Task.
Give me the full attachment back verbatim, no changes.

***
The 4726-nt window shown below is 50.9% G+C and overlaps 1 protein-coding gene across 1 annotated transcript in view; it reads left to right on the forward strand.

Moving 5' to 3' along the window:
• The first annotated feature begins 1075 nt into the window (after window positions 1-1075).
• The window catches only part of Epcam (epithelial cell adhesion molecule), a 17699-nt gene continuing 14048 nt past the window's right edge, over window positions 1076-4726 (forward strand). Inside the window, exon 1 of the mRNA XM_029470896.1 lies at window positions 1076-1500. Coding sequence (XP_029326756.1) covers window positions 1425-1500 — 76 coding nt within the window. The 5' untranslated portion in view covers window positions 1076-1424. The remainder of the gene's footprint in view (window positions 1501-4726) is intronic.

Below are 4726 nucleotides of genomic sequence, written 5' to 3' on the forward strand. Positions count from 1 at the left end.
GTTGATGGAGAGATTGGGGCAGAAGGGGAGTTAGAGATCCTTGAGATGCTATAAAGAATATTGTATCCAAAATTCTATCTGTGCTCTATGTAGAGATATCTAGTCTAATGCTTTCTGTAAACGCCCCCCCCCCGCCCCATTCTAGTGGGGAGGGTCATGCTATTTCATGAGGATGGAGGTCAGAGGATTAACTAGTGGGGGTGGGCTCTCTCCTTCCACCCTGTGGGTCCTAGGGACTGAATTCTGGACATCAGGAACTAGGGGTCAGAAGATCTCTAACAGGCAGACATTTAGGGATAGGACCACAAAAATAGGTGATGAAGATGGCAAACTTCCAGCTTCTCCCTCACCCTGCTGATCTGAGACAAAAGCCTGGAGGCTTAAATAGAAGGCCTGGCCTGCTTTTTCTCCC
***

The 4726-nt window shown below is 50.9% G+C and overlaps 1 protein-coding gene across 1 annotated transcript in view; it reads left to right on the forward strand.

Moving 5' to 3' along the window:
• The first annotated feature begins 1075 nt into the window (after window positions 1-1075).
• The window catches only part of Epcam (epithelial cell adhesion molecule), a 17699-nt gene continuing 14048 nt past the window's right edge, over window positions 1076-4726 (forward strand). Inside the window, exon 1 of the mRNA XM_029470896.1 lies at window positions 1076-1500. Coding sequence (XP_029326756.1) covers window positions 1425-1500 — 76 coding nt within the window. The 5' untranslated portion in view covers window positions 1076-1424. The remainder of the gene's footprint in view (window positions 1501-4726) is intronic.

Below are 4726 nucleotides of genomic sequence, written 5' to 3' on the forward strand. Positions count from 1 at the left end.
GTTGATGGAGAGATTGGGGCAGAAGGGGAGTTAGAGATCCTTGAGATGCTATAAAGAATATTGTATCCAAAATTCTATCTGTGCTCTATGTAGAGATATCTAGTCTAATGCTTTCTGTAAACGCCCCCCCCCCGCCCCATTCTAGTGGGGAGGGTCATGCTATTTCATGAGGATGGAGGTCAGAGGATTAACTAGTGGGGGTGGGCTCTCTCCTTCCACCCTGTGGGTCCTAGGGACTGAATTCTGGACATCAGGAACTAGGGGTCAGAAGATCTCTAACAGGCAGACATTTAGGGATAGGACCACAAAAATAGGTGATGAAGATGGCAAACTTCCAGCTTCTCCCTCACCCTGCTGATCTGAGACAAAAGCCTGGAGGCTTAAATAGAAGGCCTGGCCTGCTTTTTCTCCC